Four Thousand Miles on Three and a Half Continents

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03/10/2008| 0 comments
by Paul Rogen
Paul pausing with Chinese ladies.
Paul pausing with Chinese ladies.

Four Thousand Miles on Three and a Half Continents

Today we got a break from the wintry ice of the last two weeks. I, along with two good riding buddies took advantage of fifty degree weather to get out on our bicycles for twenty five glorious miles of Connecticut countryside. Coming back late in the afternoon, with the sun low and powerless, long shadows were cast by the roadside trees. I felt like a laser beam cutting through bar codes as we descended down Long Hill Road from Lake Quonapaug. We were giggly and silly getting back home knowing we “snuck one in” this early in the season.

Today we got a break from the wintry ice of the last two weeks. I, along with two good riding buddies took advantage of fifty degree weather to get out on our bicycles for twenty five glorious miles of Connecticut countryside. Coming back late in the afternoon, with the sun low and powerless, long shadows were cast by the roadside trees. I felt like a laser beam cutting through bar codes as we descended down Long Hill Road from Lake Quonapaug. We were giggly and silly getting back home knowing we “snuck one in” this early in the season. We all joked about our recent holiday weight gains and promised to get back down to summer trim soon so we could be ready for a Trans Pyrenees trip next June. That is going to be nearly 600 miles in eight days so we better be ready. Today was a tiny head start on that 2008 riding and traveling program.

All during the ride today I kept reflecting on all the places I had been in 2007: In summary I had ridden a bike on three and a half continents. Let me explain.

I started off 2007 riding in Panama. This is where the half continent comes in. Panama is on the isthmus between North and South America. It is clearly in Central America, but which America does that fall into? Geographers will say North America, but here is a little peanut country which is south of much of Venezuela. It is Spanish speaking but uses US dollars as currency. We turned the canal back over to the Panamanians sometime late last century. So it is mixed, right between North and South America. That is why I call it a half in terms of continents bagged on the bike in 2007.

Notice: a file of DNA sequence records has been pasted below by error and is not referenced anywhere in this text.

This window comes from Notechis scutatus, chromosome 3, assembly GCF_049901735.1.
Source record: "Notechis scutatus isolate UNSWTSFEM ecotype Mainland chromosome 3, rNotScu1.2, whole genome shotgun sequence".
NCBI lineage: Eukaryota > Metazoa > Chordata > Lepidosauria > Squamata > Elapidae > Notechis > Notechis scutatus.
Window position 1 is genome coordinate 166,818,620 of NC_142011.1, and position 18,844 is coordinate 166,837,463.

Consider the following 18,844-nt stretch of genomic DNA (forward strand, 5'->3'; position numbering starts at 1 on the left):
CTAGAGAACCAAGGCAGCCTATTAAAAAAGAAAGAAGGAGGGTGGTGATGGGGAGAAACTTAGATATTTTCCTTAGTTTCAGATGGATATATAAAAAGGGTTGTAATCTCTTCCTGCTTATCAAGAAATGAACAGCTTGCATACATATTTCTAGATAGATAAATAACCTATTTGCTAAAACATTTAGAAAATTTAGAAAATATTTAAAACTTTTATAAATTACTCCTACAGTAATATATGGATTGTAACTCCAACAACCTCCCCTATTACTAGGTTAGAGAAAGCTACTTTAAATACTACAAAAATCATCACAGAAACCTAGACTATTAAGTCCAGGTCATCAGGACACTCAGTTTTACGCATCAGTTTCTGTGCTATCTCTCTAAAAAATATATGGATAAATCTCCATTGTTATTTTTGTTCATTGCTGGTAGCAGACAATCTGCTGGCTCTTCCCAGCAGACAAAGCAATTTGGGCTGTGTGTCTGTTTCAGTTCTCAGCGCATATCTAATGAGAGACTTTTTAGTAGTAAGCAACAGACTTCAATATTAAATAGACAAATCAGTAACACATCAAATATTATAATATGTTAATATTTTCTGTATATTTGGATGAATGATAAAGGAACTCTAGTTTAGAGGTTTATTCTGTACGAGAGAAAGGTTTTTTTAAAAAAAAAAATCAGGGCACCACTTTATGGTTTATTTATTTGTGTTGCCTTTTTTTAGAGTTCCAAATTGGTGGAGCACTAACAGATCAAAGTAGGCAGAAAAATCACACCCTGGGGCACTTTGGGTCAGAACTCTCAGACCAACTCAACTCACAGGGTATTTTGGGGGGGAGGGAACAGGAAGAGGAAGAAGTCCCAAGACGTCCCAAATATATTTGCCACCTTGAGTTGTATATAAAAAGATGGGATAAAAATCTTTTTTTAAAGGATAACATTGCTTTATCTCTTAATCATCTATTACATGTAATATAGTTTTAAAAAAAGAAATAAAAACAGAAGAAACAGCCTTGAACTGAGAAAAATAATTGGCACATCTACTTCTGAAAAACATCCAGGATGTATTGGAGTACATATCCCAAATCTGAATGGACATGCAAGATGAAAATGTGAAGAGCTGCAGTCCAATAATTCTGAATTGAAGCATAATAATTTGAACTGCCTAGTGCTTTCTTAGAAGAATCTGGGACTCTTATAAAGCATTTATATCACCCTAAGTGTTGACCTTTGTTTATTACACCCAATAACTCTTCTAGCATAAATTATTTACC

Plus the riding was fascinating but really compromised: short stuff on rough old mountain bikes. The amazing thing was that I was there and we did it. I was riding with my partner and friend, Allen who is building a house on Boca's del Torro, an archepelego on the Caribbean side of Panama. Mostly, I used the bike for local transportation for a week but a couple of days we crossed the island and met some young locals, Winston and Duncan. The roads were pot-holed and irregular, often flooded after tropical rains. We kept hearing howler monkeys but never found any. However, we did find the far side of the island and white sand beaches

In June I went to the Orient and rode first in Taiwan and then on mainland China. Now this is really another continent and even another world. In Taiwan, I had a difficult time cracking out of the city of Taipei. I was again on a compromised bicycle, but it allowed me to blend in with all the other commuters and suck the sweet, noxious fumes of the myriad motor scooters. After a week in Taiwan primarily around Taipei University and environs, I leaped over to the mainland. In China I was again with compromised equipment as

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